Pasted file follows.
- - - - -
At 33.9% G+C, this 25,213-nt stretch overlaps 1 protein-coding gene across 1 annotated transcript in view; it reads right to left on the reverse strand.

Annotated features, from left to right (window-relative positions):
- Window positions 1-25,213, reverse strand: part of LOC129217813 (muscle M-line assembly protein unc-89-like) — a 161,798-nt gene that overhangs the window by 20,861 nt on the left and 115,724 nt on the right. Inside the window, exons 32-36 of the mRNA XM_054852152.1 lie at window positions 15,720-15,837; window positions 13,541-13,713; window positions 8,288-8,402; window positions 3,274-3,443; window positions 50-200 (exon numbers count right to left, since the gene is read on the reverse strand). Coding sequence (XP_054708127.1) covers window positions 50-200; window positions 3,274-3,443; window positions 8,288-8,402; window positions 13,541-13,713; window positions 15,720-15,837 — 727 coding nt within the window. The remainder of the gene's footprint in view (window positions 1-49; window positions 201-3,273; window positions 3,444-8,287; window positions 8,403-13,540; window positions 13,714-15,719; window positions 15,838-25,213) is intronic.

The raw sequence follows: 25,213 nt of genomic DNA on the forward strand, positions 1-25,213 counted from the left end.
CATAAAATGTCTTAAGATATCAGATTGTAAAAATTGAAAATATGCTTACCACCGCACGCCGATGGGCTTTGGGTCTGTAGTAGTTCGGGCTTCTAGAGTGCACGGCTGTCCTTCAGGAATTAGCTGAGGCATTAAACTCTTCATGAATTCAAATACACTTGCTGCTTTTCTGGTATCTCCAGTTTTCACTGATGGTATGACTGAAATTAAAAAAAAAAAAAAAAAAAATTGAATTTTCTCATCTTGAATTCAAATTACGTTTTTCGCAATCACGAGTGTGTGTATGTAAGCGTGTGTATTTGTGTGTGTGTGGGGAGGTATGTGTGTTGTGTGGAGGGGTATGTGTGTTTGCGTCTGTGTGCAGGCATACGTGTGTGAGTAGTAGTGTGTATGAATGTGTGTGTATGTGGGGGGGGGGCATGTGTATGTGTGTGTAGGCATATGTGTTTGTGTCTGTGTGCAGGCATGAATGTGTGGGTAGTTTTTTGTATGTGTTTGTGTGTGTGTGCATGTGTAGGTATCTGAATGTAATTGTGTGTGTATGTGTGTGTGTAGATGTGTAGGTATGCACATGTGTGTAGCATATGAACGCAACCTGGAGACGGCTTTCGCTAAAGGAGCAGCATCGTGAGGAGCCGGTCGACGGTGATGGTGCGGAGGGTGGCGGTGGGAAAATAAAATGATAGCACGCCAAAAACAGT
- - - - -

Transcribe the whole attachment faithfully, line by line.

At 33.9% G+C, this 25,213-nt stretch overlaps 1 protein-coding gene across 1 annotated transcript in view; it reads right to left on the reverse strand.

Annotated features, from left to right (window-relative positions):
- Window positions 1-25,213, reverse strand: part of LOC129217813 (muscle M-line assembly protein unc-89-like) — a 161,798-nt gene that overhangs the window by 20,861 nt on the left and 115,724 nt on the right. Inside the window, exons 32-36 of the mRNA XM_054852152.1 lie at window positions 15,720-15,837; window positions 13,541-13,713; window positions 8,288-8,402; window positions 3,274-3,443; window positions 50-200 (exon numbers count right to left, since the gene is read on the reverse strand). Coding sequence (XP_054708127.1) covers window positions 50-200; window positions 3,274-3,443; window positions 8,288-8,402; window positions 13,541-13,713; window positions 15,720-15,837 — 727 coding nt within the window. The remainder of the gene's footprint in view (window positions 1-49; window positions 201-3,273; window positions 3,444-8,287; window positions 8,403-13,540; window positions 13,714-15,719; window positions 15,838-25,213) is intronic.

The raw sequence follows: 25,213 nt of genomic DNA on the forward strand, positions 1-25,213 counted from the left end.
CATAAAATGTCTTAAGATATCAGATTGTAAAAATTGAAAATATGCTTACCACCGCACGCCGATGGGCTTTGGGTCTGTAGTAGTTCGGGCTTCTAGAGTGCACGGCTGTCCTTCAGGAATTAGCTGAGGCATTAAACTCTTCATGAATTCAAATACACTTGCTGCTTTTCTGGTATCTCCAGTTTTCACTGATGGTATGACTGAAATTAAAAAAAAAAAAAAAAAAAATTGAATTTTCTCATCTTGAATTCAAATTACGTTTTTCGCAATCACGAGTGTGTGTATGTAAGCGTGTGTATTTGTGTGTGTGTGGGGAGGTATGTGTGTTGTGTGGAGGGGTATGTGTGTTTGCGTCTGTGTGCAGGCATACGTGTGTGAGTAGTAGTGTGTATGAATGTGTGTGTATGTGGGGGGGGGGCATGTGTATGTGTGTGTAGGCATATGTGTTTGTGTCTGTGTGCAGGCATGAATGTGTGGGTAGTTTTTTGTATGTGTTTGTGTGTGTGTGCATGTGTAGGTATCTGAATGTAATTGTGTGTGTATGTGTGTGTGTAGATGTGTAGGTATGCACATGTGTGTAGCATATGAACGCAACCTGGAGACGGCTTTCGCTAAAGGAGCAGCATCGTGAGGAGCCGGTCGACGGTGATGGTGCGGAGGGTGGCGGTGGGAAAATAAAATGATAGCACGCCAAAAACAGT